Bullets soar in slow motion once again in Sniper Elite 3, a new installment of Rebellion's third-person shooter coming to PS4, Xbox One, PC, Xbox 360 and PS3 this summer. Continuing the franchise's tense action through the second World War, Sniper Elite 3 focuses its efforts on the mountainous regions of North Africa.

What fascinates and still disturbs me about the Sniper Elite series is its relationship with bullets. Sometimes, you fire away and the ammunition is simply disposable destruction, but every so often the game becomes enamored with a single shell. It lovingly slows the camera down and sways as the killing shot exits your rifle's chamber, triumphantly careening toward its new owner (also known as the guy you just shot). As the bullet hits, the enemy's body contorts; in a single cut, the camera pans around both the baddie and the bullet in an eloquent and disturbing dance of death.

Get a room, you guys.
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Sniper Elite 3 (PAX East 2014)

Sniper Elite 3 attempts to enhance this relationship by showcasing even more of your bullet's brief adventure. As it punctures its new BFF, the camera will present a detailed, X-ray model of the enemy – as it did in Sniper Elite V2. Bones and organs are on display, all shattering and exploding as the bullet finds its new home. What's new is a batch of wholly unnecessary (but disgustingly fantastic) details such as veins, muscles and other elements of the human body.

The "classics" are all still featured, of course. The words "Testicle Shot" flash at the bottom of the screen if you manage to fire off a shot that hits ... uh, ask your parents. Yes, it's still idiotic, but just try not to pat yourself on the back once you land the shot after a few failed attempts. I landed a "double-ball" shot and had to stop myself from telling publisher 505 Games to pack up their booth because it wasn't going to get any better than that.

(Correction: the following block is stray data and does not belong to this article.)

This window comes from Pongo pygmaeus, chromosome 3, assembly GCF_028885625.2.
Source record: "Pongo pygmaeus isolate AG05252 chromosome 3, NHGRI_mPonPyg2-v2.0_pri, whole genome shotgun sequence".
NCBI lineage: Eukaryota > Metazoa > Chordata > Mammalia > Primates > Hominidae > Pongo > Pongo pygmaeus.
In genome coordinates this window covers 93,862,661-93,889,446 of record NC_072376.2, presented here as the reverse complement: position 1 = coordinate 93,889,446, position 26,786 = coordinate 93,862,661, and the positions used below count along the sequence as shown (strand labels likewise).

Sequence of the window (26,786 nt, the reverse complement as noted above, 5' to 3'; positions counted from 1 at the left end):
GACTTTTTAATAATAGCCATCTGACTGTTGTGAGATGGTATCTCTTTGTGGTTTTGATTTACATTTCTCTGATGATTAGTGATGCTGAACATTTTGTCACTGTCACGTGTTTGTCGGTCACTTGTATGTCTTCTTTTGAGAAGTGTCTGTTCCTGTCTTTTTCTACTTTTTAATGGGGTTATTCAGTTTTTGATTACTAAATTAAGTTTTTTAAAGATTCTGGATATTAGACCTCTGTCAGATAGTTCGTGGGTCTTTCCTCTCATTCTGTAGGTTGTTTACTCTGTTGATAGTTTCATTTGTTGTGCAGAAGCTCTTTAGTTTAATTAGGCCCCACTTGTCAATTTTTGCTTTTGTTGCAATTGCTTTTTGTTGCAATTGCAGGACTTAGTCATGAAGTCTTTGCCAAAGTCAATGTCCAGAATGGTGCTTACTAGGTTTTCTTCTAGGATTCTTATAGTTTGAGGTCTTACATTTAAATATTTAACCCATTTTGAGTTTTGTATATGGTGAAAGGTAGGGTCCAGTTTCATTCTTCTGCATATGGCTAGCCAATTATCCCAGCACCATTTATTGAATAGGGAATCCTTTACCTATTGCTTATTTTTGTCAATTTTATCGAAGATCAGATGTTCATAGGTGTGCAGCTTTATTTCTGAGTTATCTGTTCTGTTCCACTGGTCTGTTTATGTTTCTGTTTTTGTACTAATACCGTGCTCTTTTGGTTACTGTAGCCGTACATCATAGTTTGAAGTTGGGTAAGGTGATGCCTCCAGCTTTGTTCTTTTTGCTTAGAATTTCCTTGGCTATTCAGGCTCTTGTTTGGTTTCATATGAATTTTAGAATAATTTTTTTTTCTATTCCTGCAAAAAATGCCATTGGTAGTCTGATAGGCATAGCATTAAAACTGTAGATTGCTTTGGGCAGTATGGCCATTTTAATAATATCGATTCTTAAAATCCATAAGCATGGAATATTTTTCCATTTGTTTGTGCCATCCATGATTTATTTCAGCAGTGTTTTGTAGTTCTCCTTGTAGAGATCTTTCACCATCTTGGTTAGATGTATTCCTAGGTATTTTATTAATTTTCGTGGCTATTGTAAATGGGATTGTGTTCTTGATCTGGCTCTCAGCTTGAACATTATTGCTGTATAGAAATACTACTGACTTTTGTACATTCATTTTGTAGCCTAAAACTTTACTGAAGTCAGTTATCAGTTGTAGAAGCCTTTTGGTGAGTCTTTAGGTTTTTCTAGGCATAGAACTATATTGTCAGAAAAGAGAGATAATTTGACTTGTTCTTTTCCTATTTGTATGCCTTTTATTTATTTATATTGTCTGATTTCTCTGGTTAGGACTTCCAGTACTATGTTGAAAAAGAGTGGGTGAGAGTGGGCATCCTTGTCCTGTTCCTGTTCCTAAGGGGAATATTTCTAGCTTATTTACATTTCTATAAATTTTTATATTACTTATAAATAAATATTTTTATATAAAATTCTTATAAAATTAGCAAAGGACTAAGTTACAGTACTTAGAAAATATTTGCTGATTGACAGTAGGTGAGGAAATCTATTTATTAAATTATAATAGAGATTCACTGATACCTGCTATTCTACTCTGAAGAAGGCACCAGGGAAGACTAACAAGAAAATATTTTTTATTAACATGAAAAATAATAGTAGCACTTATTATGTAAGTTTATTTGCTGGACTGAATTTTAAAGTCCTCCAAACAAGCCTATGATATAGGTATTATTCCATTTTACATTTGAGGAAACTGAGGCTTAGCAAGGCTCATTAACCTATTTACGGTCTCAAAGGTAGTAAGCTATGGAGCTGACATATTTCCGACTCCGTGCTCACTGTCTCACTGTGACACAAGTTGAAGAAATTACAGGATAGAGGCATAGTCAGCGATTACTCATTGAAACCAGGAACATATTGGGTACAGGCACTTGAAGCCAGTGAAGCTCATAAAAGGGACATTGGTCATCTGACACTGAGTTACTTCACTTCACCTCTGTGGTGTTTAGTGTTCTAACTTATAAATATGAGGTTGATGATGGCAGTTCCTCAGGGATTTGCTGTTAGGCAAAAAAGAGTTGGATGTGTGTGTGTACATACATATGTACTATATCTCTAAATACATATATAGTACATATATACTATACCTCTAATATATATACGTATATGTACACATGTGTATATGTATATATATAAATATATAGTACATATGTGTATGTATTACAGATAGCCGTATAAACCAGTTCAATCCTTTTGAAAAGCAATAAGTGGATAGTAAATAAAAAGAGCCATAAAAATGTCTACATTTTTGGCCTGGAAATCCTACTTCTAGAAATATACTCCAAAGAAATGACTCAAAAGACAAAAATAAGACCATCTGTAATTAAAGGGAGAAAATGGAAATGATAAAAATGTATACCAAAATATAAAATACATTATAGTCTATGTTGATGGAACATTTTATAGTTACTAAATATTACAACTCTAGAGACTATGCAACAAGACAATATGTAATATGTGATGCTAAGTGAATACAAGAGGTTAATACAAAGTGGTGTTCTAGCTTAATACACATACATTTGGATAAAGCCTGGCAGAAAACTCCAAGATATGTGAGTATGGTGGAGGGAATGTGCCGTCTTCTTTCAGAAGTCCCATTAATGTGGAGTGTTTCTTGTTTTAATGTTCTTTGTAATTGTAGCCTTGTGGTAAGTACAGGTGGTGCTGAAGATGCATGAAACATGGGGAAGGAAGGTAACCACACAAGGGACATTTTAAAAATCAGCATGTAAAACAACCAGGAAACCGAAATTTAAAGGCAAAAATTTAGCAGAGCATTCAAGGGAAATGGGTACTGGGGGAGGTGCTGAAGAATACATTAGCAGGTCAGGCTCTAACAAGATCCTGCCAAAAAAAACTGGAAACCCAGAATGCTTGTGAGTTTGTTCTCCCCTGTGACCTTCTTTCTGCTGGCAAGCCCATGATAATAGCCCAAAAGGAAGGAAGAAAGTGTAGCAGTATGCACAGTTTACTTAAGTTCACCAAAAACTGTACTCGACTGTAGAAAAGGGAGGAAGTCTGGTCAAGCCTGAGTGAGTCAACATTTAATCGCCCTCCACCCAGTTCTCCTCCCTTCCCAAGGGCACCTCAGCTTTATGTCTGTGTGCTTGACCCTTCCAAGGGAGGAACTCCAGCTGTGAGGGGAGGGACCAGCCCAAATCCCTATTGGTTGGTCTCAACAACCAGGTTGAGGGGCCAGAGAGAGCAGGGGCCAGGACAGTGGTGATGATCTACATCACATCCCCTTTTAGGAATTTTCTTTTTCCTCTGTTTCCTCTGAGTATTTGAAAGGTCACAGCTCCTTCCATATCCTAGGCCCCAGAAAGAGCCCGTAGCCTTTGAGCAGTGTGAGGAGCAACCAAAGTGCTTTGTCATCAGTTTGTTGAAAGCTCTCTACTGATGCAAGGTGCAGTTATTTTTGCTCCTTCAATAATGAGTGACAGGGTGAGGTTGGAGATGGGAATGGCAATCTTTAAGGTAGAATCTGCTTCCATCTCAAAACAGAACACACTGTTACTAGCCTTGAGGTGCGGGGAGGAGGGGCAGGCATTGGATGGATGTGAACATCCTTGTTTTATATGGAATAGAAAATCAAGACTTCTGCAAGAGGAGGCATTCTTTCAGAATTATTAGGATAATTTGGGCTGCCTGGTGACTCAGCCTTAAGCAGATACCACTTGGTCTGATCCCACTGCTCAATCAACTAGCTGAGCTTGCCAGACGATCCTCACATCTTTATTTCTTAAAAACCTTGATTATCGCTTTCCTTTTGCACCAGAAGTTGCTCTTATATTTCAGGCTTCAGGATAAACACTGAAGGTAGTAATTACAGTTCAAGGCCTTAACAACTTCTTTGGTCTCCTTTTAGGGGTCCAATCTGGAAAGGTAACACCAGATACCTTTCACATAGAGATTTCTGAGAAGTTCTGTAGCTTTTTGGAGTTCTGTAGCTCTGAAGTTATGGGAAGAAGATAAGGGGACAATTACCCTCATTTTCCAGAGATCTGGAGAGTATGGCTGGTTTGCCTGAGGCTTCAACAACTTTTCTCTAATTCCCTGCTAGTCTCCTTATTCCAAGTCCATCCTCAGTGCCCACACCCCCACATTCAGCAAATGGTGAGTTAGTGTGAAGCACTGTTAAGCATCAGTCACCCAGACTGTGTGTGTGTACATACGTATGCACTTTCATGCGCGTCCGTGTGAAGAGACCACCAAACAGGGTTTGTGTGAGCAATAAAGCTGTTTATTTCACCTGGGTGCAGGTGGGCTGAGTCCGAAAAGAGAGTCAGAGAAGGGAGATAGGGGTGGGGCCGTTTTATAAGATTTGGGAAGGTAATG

The PS4 version looks sharp, about as clean as the previous game looked on highest settings for PC. The mission available for attendees to play at PAX East asks you to explore an enemy encampment and eventually destroy a number of anti-air-gun arrays, which are built on top of explosive barrels. Natch. Once you fire your sniper rifle in an area filled with hostiles, they will explore the source of the noise. If you're spotted or in an area that is being investigated, the game urges you to relocate immediately. This tactical assists made the mission extremely easy; however, they can all be toggled on or off to increase the game's difficulty. Additionally you can toggle bullet trajectory, ensuring all bullets travel in a straight line or force yourself to compensate for distance, wind and natural bullet drop.

With all assists turned off and enemy difficulty ramped up, Sniper Elite 3 was quite a challenge. The mission's environment was far more open than anything featured in Sniper Elite V2 and, something Rebellion says it added to the new game, was the ability to attack multiple objectives in any order to give players a little more freedom.


Even with the infantile humor that comes with such spectacle, Sniper Elite's narrative continues to take itself very seriously. It's hard to figure out how to feel about the ravages of the second Great War while the game informs you on an enemy's gonad status. A Rebellion representative told me that its gameplay presentation is up for interpretation. The developer didn't intend to make elements like testicle shooting a back-of-the-box feature, players just gravitated toward the absurdity.

The absurdity of the Sniper Elite series has been something of a guilty pleasure of mine and it's something I'm interested to learn more about leading up to its launch on July 1.
[Images: 505 Games]

This article was originally published on Joystiq.